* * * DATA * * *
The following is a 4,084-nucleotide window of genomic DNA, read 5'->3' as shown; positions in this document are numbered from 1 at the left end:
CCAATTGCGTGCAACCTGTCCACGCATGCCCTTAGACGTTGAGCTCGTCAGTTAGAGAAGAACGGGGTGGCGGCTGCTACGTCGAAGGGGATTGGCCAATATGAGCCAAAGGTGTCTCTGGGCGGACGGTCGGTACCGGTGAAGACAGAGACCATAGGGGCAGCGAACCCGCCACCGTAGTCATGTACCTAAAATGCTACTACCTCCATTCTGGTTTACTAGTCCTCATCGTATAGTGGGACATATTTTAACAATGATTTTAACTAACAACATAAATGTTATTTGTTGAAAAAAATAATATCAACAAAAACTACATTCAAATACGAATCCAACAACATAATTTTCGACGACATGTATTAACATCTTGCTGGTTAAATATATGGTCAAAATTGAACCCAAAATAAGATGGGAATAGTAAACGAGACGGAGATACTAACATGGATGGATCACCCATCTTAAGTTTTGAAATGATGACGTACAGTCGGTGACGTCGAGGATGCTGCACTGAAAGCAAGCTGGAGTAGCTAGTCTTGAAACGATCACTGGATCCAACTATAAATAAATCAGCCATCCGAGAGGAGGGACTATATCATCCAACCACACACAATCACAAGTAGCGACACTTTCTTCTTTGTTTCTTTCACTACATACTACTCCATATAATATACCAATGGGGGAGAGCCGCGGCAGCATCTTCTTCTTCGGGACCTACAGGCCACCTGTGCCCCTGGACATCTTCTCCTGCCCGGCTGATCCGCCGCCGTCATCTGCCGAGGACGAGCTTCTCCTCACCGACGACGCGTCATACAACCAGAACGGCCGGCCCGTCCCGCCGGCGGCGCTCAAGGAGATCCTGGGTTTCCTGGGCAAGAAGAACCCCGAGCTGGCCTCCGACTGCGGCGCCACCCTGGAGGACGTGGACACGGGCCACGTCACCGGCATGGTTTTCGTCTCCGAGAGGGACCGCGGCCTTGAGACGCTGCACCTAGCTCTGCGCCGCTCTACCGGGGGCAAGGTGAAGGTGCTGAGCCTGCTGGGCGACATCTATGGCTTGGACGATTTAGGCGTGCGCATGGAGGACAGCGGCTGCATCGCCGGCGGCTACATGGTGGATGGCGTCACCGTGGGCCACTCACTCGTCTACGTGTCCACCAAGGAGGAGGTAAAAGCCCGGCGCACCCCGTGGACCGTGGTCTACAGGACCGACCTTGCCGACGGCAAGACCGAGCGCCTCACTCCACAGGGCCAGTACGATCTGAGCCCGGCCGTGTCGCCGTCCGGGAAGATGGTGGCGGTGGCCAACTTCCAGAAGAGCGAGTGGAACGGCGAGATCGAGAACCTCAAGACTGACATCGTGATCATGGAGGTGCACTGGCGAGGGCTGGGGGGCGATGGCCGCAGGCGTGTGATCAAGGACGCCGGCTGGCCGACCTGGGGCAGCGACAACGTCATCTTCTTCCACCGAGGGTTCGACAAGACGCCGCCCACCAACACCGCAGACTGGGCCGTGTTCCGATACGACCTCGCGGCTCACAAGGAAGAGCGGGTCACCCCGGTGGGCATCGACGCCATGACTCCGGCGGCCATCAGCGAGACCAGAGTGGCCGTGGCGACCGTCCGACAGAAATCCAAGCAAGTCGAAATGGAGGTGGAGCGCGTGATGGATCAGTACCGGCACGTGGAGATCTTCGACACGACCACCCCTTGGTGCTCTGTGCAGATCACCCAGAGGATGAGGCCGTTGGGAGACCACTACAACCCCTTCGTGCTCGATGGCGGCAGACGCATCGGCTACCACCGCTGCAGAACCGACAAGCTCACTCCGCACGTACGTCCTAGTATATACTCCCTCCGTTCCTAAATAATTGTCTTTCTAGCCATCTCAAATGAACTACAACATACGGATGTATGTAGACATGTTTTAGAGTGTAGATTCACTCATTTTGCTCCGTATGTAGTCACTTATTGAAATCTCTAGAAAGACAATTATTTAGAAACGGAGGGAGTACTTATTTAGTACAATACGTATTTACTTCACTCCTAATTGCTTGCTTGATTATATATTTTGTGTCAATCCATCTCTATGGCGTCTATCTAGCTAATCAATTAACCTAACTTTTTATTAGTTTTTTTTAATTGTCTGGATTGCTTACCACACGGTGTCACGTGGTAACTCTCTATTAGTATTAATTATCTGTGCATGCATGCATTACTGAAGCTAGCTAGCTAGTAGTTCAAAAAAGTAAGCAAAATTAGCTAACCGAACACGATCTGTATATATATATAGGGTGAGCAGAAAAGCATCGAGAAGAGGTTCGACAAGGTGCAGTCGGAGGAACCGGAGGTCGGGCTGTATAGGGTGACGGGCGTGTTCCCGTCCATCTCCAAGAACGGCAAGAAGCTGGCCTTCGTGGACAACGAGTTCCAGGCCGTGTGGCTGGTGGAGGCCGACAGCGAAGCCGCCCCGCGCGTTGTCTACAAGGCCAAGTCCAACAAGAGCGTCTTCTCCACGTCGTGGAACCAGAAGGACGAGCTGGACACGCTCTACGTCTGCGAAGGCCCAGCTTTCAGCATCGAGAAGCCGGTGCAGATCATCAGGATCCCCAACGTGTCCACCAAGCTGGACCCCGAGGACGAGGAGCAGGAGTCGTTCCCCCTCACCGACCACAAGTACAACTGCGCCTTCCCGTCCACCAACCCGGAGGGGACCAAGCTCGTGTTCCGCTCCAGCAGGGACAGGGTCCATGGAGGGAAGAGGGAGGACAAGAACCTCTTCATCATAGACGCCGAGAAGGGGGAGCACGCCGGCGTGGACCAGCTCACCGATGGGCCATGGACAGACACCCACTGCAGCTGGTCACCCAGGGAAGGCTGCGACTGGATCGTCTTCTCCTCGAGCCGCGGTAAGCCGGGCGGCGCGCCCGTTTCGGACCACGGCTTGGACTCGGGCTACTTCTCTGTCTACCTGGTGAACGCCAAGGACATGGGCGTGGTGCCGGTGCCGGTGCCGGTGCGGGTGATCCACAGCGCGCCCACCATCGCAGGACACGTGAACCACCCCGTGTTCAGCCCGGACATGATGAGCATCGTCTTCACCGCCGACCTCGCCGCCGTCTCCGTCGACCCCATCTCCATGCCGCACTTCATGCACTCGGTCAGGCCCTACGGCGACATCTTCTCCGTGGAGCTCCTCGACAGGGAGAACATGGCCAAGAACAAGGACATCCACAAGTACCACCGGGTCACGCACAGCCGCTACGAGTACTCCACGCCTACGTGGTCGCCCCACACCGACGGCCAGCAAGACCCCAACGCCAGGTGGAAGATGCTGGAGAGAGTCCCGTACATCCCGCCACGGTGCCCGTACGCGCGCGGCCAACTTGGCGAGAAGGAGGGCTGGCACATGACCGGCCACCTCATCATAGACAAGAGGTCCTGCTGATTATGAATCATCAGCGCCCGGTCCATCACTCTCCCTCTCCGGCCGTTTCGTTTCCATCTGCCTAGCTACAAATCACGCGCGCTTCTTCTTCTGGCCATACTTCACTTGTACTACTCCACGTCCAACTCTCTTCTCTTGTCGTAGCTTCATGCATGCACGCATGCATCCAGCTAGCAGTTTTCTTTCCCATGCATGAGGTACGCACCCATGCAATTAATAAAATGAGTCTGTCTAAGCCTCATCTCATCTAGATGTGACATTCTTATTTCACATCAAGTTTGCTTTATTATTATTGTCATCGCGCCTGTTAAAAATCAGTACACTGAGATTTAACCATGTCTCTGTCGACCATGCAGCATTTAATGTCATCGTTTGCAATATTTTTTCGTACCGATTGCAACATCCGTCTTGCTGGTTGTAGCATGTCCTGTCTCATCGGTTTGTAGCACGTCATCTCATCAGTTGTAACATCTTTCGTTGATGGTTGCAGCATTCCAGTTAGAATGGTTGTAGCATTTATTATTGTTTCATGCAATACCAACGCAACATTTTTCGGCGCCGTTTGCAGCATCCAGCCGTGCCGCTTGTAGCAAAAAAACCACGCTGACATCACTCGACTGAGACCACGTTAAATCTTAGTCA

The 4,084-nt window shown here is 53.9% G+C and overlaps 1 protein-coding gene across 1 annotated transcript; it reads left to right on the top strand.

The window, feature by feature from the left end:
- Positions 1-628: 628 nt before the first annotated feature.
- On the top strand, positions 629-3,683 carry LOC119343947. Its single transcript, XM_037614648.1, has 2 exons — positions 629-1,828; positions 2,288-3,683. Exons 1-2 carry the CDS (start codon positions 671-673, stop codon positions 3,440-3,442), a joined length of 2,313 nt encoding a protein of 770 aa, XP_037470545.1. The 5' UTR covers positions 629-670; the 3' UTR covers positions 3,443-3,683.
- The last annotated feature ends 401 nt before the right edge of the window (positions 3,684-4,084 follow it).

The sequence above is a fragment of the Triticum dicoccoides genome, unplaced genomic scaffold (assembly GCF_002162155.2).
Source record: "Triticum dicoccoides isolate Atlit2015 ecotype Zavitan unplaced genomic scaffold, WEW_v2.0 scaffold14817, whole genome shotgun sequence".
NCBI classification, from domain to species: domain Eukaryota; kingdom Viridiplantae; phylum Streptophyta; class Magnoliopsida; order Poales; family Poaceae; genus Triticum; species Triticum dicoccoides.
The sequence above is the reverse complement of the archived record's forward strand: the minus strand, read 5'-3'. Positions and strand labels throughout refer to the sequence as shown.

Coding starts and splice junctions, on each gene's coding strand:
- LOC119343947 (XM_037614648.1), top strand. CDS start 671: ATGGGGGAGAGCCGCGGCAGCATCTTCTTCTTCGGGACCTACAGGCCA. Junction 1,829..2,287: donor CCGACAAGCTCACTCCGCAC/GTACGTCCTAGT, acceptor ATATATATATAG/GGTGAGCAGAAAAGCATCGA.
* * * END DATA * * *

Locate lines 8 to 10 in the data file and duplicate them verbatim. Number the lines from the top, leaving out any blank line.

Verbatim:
The sequence above is a fragment of the Triticum dicoccoides genome, unplaced genomic scaffold (assembly GCF_002162155.2).
Source record: "Triticum dicoccoides isolate Atlit2015 ecotype Zavitan unplaced genomic scaffold, WEW_v2.0 scaffold14817, whole genome shotgun sequence".
NCBI classification, from domain to species: domain Eukaryota; kingdom Viridiplantae; phylum Streptophyta; class Magnoliopsida; order Poales; family Poaceae; genus Triticum; species Triticum dicoccoides.